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Clifton Collins Jr. is a Master of Disguise

Clifton Collins Jr. is a Master of Disguise

Articles - Acting

It has been a busy year for Clifton Collins Jr., acting in almost a dozen movies set for a 2009 release (including Star Trek and Crank: High Voltage), but somehow he managed to pull it off. He is known for his talent of taking on different roles and audiences can look forward to what he will bring to upcoming movies like Boondock Saints II: All Saints Day and Jim Sheridan’s Brothers. He also juggles his time writing screenplays and directing award-winning music videos.

Collins Jr. took a break from his busy career to speak with MM about his process of acting, writing, directing and what’s next for him.

Katie Garton (MM): You have been labeled as a chameleon actor; you’ve been an amputee (Sunshine Cleaning), a gay Mexican hit man (Traffic), a Romulan General (Star Trek), the list goes on. What draws you to a particular character?

Clifton Collins Jr. (CC): First, let me thank you for acknowledging that, for that is one of the main reasons that I do it; to be perceived as an actor first and foremost, one without label, less it be that of a “chameleon.” I really enjoy creating characters that affect people’s emotions and I like to do it within the confines of a character as opposed to “that’s Clifton.” I do understand that at some point I may not be able to hide so well, being that I’m starting to run out of disguises, but perhaps that is where my challenge will lie.

MM: You’ve said you get lost in the process of each project. How do you do this?

CC: Through intense study and research. I find other people’s lives fascinating; their cultures, dilemmas, purposes or lack there of. I think if I weren’t an actor, I’d surely make a great detective or secret agent. I really get off on studying people and what makes them tick. As a child spending a lot of time alone, I would often take apart various appliances in my home and put them back together before my mother would return from work just to see how and what made them function.

MM: Since getting lost in the process probably takes time, how did you juggle working on 10 films for 2009?

CC: That’s a good question; I was asking myself the same thing when I was finally offered The Horsemen, Sunshine Cleaning and Cleaner. As actors, we always want to work, and for me I’ll want to work on a film knowing that I personally make a very unique difference. My dilemma was this: How do I do these three jobs all around the same time and still create three very different roles? I thought, ‘This is going to be the greatest challenge of my career.’ At the end of the day, I took the jobs in order of how the offers came in and according to who could make the schedules work. I ended up only doing two of the three, Sunshine and Horsemen. It made it a little easier, but I hadn’t refrained from reading any other materials so as to keep these two very different characters apart.

MM: One of your upcoming films is Tom Cool, which you also produced. What different approaches do you take for producing than what you take for acting?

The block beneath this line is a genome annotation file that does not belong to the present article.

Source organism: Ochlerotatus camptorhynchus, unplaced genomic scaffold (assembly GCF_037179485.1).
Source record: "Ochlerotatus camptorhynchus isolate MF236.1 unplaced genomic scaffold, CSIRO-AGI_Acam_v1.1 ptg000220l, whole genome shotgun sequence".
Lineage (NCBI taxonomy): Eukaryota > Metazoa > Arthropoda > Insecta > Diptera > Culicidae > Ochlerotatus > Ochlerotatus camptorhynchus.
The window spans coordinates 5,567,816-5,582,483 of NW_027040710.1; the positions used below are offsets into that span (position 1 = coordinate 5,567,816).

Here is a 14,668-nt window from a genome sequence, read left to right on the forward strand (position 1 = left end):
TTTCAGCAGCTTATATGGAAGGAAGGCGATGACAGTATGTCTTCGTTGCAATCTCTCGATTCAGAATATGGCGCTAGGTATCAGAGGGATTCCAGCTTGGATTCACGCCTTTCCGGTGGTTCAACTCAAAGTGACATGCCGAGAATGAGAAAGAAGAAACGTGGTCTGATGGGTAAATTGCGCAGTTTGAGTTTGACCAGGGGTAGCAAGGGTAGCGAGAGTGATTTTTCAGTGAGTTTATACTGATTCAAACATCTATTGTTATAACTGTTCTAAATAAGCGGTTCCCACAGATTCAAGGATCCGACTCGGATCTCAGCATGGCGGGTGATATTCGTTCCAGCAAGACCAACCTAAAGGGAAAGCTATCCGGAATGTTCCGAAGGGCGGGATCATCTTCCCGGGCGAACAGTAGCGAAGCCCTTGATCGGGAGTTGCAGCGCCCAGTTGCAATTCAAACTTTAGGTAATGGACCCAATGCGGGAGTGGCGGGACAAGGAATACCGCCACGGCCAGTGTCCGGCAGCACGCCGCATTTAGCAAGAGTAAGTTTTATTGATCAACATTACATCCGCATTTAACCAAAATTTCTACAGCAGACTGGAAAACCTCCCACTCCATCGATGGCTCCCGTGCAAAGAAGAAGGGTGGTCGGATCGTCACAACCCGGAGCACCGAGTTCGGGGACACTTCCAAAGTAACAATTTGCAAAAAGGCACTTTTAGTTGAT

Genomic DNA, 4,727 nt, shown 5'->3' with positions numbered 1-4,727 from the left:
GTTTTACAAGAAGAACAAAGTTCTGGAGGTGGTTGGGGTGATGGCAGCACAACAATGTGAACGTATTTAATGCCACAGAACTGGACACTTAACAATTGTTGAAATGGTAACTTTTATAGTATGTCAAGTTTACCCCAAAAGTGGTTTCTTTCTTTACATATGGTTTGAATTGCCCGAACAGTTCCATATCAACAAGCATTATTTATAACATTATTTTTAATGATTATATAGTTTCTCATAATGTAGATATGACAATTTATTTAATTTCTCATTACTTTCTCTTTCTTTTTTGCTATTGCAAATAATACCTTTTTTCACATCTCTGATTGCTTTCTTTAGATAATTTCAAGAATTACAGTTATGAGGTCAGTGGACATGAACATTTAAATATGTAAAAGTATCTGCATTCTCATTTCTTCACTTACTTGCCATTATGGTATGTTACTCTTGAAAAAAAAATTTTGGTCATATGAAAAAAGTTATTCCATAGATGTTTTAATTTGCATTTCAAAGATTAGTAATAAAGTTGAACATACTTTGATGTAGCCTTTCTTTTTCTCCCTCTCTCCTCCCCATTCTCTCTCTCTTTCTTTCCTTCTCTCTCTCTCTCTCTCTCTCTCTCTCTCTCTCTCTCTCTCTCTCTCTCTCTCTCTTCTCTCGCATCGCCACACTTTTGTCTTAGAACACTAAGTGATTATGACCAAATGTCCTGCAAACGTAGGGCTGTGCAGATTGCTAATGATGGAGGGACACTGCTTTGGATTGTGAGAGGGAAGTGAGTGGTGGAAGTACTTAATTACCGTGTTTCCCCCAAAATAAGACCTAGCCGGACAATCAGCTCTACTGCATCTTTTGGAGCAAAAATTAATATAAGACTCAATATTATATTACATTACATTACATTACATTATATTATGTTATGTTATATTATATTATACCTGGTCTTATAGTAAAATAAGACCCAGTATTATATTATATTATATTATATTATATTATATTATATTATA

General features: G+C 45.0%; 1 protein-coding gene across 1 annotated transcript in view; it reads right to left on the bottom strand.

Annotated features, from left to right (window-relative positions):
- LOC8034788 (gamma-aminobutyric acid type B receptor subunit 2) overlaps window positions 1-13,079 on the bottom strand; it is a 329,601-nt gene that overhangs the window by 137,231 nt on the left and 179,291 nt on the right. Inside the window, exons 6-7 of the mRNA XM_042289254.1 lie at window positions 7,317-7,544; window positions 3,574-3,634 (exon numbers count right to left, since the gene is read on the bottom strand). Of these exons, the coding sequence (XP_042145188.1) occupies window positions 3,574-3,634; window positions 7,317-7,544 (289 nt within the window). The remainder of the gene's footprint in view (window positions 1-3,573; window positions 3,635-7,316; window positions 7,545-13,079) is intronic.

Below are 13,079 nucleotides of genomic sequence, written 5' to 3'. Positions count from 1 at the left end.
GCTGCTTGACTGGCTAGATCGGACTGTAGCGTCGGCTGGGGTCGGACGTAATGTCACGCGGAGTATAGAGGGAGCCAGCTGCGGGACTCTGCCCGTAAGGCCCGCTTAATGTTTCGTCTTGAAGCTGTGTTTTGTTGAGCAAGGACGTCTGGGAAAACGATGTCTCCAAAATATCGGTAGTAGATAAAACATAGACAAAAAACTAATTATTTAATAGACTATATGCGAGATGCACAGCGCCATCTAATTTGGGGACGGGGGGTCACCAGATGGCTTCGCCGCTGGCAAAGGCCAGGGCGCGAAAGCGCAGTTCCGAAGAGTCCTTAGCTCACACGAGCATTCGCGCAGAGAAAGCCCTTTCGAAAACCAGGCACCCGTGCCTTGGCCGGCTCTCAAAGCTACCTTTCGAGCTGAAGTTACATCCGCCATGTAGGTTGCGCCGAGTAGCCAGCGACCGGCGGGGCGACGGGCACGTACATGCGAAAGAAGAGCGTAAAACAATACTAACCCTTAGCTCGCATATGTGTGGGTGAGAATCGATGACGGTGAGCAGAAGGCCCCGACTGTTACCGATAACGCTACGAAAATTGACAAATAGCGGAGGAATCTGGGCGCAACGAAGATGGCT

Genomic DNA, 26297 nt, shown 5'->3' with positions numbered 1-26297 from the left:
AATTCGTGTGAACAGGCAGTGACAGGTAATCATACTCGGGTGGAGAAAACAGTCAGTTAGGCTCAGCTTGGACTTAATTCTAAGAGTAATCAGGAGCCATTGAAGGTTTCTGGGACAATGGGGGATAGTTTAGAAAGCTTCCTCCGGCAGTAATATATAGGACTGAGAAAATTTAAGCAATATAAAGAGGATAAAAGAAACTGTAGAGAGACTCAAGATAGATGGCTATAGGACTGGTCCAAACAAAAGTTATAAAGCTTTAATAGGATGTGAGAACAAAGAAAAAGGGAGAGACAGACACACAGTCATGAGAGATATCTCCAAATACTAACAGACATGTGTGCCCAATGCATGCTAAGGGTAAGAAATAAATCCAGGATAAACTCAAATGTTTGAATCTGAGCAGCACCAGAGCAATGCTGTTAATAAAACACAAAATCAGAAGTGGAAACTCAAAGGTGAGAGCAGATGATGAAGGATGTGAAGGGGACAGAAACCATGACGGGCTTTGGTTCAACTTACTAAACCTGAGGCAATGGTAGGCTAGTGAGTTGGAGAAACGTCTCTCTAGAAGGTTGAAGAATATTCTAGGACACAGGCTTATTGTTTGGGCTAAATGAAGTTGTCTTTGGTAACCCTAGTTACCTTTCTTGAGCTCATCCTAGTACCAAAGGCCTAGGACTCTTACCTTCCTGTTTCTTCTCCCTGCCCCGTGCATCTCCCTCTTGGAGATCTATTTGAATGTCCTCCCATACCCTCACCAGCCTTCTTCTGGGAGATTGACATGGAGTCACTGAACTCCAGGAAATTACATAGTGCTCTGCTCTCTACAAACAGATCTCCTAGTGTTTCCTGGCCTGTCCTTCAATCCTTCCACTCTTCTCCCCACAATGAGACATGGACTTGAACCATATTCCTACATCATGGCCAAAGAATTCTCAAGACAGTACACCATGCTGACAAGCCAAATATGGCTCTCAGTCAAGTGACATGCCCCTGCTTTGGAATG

CC: Tom Cool was a big lesson for me in that I was very young in my producing shoes, believing everybody around me to be good, honest people, which was not the case. But lessons learned, I took away so much from that experience. There is great growth with going after something and actually accomplishing it. Learning to overcome obstacles and not letting anything get in the way, all the while attempting to keep your cast and crew happy is something I truly cherish.

MM: I also read that you write screenplays. When did you start writing and what do you like to write about most?

CC: I write about whatever it is that moves me or makes think; things that affect me at that time and how they relate to society.

MM: Along with producing and writing, you also direct. You recently won the CMT Music Award for USA Weekend Breakthrough Video of the Year for the Zac Brown Band song “Chicken Fried.” How did it feel to win, especially since it was your birthday? And what made you want to direct a music video?

CC: It felt especially good in that Zac, Shelley (Mrs. Brown) and myself thought that we were not going to win and had already been celebrating the double nominations, which in and of itself was surely something to celebrate. Birthdays to me have always been a hard time for a variety of many different reasons. That said I often try to skip it in some way, be it through work or whatever one can think of at the time that makes sense. To be with caring, creative people such as Zac and the band is a very good feeling, regardless of a nom. So just think of the feeling of adding a double nom and a win! Just go wild and color a picture with every single one of your 52 Crayola crayons and you might have the feeling.

My reason for directing a music video was simply to tell a story; meeting the challenges of writing a treatment that services the artist and his tale, that’s fun for me. I’m very blessed to have this kind of creative outlet.

MM: What is the biggest difference between making movies and making music videos?

CC: One is a two-hour song and the other is a three-and-a-half to four-minute song. I believe the fundamentals of storytelling to be the same. Also, a film is a bigger odyssey.

MM: Since you’ve directed a music video, do you want to direct feature films next? Or what’s the next thing you want to conquer?

CC: I’ve been working on several scripts and yes, a feature is in the works very soon. I will hopefully be re-teaming with a group of people that I have great love and respect for. I don’t want to speak to soon, but you’ll be one of the first to know.

For the latest information on Collins’ projects, visit http://www.cliftoncollinsjr.com.

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